On this hike, whenever you are ascending or descending, you are doing so steeply. It's "only" 1.5 miles from bottom to top but we gain over 2000'.
One of the 3 cabled sections during the ascent of the back side of the mountain.
More of our group pours through the narrow gap afforded to us to gain the peak.
At the top of the 2nd section, I see plenty of people following. I'd guess today would see 50+ people visit the peak including a large group from China, two Boy Scout groups, a bunch of people from MN, etc...
No, this is not how people react when encountering me on the trail:) Instead, Shannon and Lori playacting as these two had no issues with any part of the ascent.
The final "scary" section that includes a walk across a plank.
All made it, including Lucy who I am sure had a tremendous feeling of accomplishment when she.....
...reached the crowded peak. The group planned a picnic after the hike and if I had known they would be such an enjoyable gang I would have brought something and participated. I began my descent and noticed....
….the poppies were opening. Well, got to get ready for a good Sunday hike. Finished with a little over 3 miles but what an enjoyable distance it was.
In the distance, slickrock glistens with the flow of water, which eventually reaches the dry washes and turns them into streams. My route today would require me to hope or wade across 9 crossings. The above group look up and down stream for a way across but there are no better options.
This woman got about half way across and then fell in. I took off my shoes and socks and went across and redressed.
Snow clings to the slopes 8-9000' above me. Ski Valley received 5" of rain last week so I think skiing has been suspended although some snow arrived a few days ago so hard to say.
I passed 4 hikers who were headed to an uninspiring destination so since I was in no hurry today, I encouraged them to follow me to a falls instead. A group of four riders passed us and then at yet another stream crossing....
...waited for the horses to drink. At about the 2.5 mile point, we rounded a corner and....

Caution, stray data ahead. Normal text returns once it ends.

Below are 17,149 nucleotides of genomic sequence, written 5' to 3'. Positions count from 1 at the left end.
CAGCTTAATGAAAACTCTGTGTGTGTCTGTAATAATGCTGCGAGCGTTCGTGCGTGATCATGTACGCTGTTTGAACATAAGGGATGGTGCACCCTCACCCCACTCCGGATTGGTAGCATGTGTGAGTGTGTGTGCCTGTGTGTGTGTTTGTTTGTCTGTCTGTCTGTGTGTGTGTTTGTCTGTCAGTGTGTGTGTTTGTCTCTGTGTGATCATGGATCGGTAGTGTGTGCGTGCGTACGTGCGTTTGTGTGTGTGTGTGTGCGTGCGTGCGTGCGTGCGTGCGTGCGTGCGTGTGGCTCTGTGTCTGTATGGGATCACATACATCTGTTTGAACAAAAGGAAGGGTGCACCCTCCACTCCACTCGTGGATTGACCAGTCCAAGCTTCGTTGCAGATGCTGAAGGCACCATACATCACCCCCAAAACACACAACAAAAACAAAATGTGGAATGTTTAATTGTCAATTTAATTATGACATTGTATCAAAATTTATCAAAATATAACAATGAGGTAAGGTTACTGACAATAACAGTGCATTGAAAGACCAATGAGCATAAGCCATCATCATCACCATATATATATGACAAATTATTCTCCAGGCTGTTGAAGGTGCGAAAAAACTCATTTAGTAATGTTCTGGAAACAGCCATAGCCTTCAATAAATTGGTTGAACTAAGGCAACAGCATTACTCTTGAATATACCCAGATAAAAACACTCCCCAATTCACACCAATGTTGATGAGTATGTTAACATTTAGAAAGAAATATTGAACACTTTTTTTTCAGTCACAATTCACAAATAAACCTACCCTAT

….the falls was spectacular. Many additional falls are up there, protected from view unless you do a climb. After my hiking foursome assured me they knew their way back, I headed back but encountered....
…. a group of three riders and horses. The one above took interest in me. Moving on.....
The trail cut through the end of what must have been a powerful landslide.
Once I reached the midpoint of the 5 mile hike, I stopped taking off my shoes and just waded across the streams. Of course, now I had to get my shoes dry for tomorrow's hike.
The poppies are blooming now each late morning. Beautiful day.
That's three group hikes in a row that I have cancelled either because of rain or the run-off from the mountains caused the normally dry washes to fill and prevent crossings. While scouting Catalina State Park to check the water level on Thursday afternoon, at the first wash, it was a no go. The water is not running too swift nor is all that deep. You could remove shoes and socks, wade across, redress and go on but to do that 4-5 times? No thanks.
A thick grove of saguaros. Been a lot of cat sightings recently and while sitting on the patio of a restaurant this week, two bobcats strolled through the parking lot directly in front of me. They walk as if they don't have a care in the world. Not frightened at all. Well, a high of 68 today and I should ride but headed out to hike.
The Goldfield Mountains, while across the street from the Superstition Wilderness, is an entirely different area and one I had not previously visited. I parked at the Bulldog parking lot off Apache Trail at mile 204. I was unable to down load a route from "Hikeaz", the premier source for hiking routes in Arizona. So.....
…..I just headed on a trail, no map, no idea of the area. Reaching a ridge, I looked back and could see from where I came. Beautiful. I had walked by a couple of trail forks and just stayed on the one most heavily trafficked.
The trail wound around beautiful rock formations and I met two hikers coming the other way. I asked them for route options and one of them grabbed a stick and began tracing a route in the dirt. Turn here, look for a water tank there, don't miss a trail that forks out of a wash, etc... I was skeptical I could find all that they described but the first landmark.....
...was obvious. A series of pools, the look for the "tin man"....